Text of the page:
Our results demonstrate that amphibians can learn both the identity and the temporal foraging pattern of their predators prior to hatching. They subsequently use this information as tadpoles to adjust the time at which they display high intensities of responses to predators. This represents a high level of sophistication of risk assessment by young prey animals, but the exact mechanism that they use to acquire temporal information is unclear, as field conditions do not allow us to distinguish between an internal clock, light intensity or sun position. What we do know, however, is that this temporal learning takes place over a short time period (over a 4 or 5 day period), as the embryos did not have a fully formed neural tube before day 2 or 3. Water temperature during conditioning bouts was highly variable from day to day (over a range of 12°C), which makes it unlikely that the responses are elicited by temperature-specific conditions.
Theoretical models suggest that learning is advantageous in highly variable environments (Ferrari et al. 2007
; Stephens 2009
). Such would be the case when prey animals, like amphibians, find themselves in environments where predation pressure may vary from extremely low to extremely high (i.e. the variability between years is high). Hence, learning should allow prey to collect information about their environment that will help them make better-informed decisions. However, gathering information about the environment is often costly in terms of both time and energy (Dukas 1998
). The temporal learning that we observed implies that the cost of being cautious during a predator's foraging time may be small compared with the probable benefit of reducing mortality. Interestingly, the response to the salamanders disappeared when the exposure time did not match the time when the predator was active. These results imply that individual tadpoles experience predators with highly predictable cycles.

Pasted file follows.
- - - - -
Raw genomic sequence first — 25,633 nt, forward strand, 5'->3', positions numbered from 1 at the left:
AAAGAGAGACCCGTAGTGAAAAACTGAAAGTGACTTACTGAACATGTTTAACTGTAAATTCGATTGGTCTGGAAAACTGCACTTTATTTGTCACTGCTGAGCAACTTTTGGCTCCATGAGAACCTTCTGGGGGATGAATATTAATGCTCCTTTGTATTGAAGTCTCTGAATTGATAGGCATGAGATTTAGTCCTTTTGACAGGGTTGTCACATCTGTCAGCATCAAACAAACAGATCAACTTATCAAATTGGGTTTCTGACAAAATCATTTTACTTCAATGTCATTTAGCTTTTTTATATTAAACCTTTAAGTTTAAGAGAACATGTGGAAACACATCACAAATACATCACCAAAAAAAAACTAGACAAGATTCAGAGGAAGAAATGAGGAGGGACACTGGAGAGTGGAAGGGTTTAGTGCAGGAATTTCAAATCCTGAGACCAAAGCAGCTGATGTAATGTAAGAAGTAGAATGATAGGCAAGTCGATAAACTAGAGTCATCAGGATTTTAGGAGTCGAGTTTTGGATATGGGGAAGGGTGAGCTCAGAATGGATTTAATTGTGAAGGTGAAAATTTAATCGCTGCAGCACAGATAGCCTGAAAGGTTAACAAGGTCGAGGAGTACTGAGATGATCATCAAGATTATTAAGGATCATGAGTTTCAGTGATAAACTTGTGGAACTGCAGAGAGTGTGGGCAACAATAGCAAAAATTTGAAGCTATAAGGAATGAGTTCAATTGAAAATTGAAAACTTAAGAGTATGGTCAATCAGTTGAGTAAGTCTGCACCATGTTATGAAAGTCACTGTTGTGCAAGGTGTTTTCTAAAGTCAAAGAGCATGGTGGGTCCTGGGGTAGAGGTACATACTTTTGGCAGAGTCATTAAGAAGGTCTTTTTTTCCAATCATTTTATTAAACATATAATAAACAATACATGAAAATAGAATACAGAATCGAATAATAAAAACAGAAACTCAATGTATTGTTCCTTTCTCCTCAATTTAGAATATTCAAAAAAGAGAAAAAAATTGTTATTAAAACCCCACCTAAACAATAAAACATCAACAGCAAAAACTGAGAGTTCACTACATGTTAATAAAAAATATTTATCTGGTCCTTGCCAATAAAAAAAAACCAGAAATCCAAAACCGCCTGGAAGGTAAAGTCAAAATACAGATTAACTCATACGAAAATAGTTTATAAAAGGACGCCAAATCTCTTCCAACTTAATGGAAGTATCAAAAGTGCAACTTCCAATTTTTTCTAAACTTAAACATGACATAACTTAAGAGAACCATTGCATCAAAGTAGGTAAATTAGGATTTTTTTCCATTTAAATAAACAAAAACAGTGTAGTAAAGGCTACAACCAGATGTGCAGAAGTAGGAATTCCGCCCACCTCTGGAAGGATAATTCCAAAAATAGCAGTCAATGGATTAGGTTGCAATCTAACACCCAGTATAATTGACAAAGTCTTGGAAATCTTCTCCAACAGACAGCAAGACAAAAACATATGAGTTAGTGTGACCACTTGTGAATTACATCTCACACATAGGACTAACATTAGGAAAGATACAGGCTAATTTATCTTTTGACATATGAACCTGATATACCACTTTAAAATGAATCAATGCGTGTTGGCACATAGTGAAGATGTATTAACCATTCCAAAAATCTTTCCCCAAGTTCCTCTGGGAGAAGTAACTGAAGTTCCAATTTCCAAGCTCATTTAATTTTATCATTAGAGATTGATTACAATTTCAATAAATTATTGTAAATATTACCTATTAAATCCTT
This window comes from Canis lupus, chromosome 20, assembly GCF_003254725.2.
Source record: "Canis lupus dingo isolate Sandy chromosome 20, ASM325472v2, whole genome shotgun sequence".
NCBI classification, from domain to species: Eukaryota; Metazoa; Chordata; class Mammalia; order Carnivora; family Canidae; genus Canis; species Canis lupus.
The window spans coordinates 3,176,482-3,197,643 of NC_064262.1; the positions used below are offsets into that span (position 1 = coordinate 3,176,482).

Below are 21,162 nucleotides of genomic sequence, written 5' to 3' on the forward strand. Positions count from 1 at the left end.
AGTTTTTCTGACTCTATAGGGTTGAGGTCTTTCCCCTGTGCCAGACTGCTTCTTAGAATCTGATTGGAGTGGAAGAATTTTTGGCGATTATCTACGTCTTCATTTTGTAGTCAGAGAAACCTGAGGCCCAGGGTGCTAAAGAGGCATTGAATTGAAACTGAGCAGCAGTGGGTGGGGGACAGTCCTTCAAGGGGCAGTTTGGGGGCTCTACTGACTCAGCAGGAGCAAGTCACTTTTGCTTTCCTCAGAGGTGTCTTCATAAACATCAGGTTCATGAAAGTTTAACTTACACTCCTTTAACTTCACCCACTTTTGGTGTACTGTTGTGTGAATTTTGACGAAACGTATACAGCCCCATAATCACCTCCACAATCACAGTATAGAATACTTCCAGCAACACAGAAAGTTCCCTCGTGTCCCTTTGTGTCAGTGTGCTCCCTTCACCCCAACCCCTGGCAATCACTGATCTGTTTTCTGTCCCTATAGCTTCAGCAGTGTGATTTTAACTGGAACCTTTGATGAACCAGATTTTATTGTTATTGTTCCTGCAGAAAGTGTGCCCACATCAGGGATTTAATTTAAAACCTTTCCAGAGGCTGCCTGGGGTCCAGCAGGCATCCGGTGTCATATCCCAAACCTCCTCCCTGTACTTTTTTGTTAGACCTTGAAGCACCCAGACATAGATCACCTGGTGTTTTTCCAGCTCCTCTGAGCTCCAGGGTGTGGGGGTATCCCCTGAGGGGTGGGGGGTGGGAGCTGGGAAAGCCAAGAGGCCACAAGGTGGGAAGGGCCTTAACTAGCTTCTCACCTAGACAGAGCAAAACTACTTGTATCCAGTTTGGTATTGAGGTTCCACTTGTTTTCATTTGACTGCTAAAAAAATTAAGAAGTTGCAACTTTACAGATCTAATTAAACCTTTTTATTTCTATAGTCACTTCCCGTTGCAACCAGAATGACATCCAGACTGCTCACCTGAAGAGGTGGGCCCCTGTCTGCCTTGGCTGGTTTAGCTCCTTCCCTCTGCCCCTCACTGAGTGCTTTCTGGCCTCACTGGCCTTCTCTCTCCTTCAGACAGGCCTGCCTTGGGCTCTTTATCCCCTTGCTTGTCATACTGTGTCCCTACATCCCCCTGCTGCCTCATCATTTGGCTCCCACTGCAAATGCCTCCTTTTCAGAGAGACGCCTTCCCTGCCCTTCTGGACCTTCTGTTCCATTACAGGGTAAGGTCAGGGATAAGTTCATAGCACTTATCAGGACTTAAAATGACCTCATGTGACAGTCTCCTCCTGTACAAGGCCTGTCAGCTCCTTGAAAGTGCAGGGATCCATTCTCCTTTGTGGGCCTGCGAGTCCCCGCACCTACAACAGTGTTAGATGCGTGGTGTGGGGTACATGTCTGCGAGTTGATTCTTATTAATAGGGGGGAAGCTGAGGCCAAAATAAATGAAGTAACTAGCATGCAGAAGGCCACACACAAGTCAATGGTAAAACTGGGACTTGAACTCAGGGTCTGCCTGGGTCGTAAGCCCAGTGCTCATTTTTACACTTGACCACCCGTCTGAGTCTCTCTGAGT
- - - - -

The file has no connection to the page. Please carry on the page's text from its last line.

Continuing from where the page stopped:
In our experiment, we tested woodfrog larvae two weeks following hatching, and found that the information the tadpoles learned as embryos was used to adjust the intensity of their antipredator responses throughout the day. However, could this temporal information have been used by the embryos themselves? In most cases, embryos cannot display active antipredator behaviour (swimming away from predators), because they are anchored at a specific location. However, embryos may be able to better time their conspicuousness (wriggling movements related to hatching), limiting them, for example, to periods where predators are not foraging. Indeed, numerous species of amphibians show considerable variation in their timing of hatching related to the presence of egg and larval predators (Chivers et al. 2001
). Thus, it is possible that temporal learning of information about predation risk is used at an earlier stage than the one we documented.
The window of memory for which learned information is available is often related to the expected value of the information later in life. The information should be available for a longer time if the environment has a low variability (depending on the probability of the information being useful after a given period). If the environment is rapidly changing, the information will be erroneous and potentially costly; thus, the memory window should be shorter (Stephens 2009
). In our study, the cues used to mediate learning were crushed tadpole cues paired with salamander cues. It is likely that tadpole-specific predators that tadpoles experienced as embryos will also be present when the embryos in turn reach their larval stage (i.e. the variability within a year is low). Hence, the information still has a high informative potential. This begs the question: would embryos experiencing embryo-specific predators (e.g. leeches feeding on eggs) remember predator-related information as tadpoles? Likewise, it would be fruitful to provide embryos conflicting information about the time at which predators forage and test how such an increase in environmental variability influences learning and memory of predator cues. The field of embryonic learning is at its infancy; further research would bring insights into the evolutionary ecology of learning and forgetting.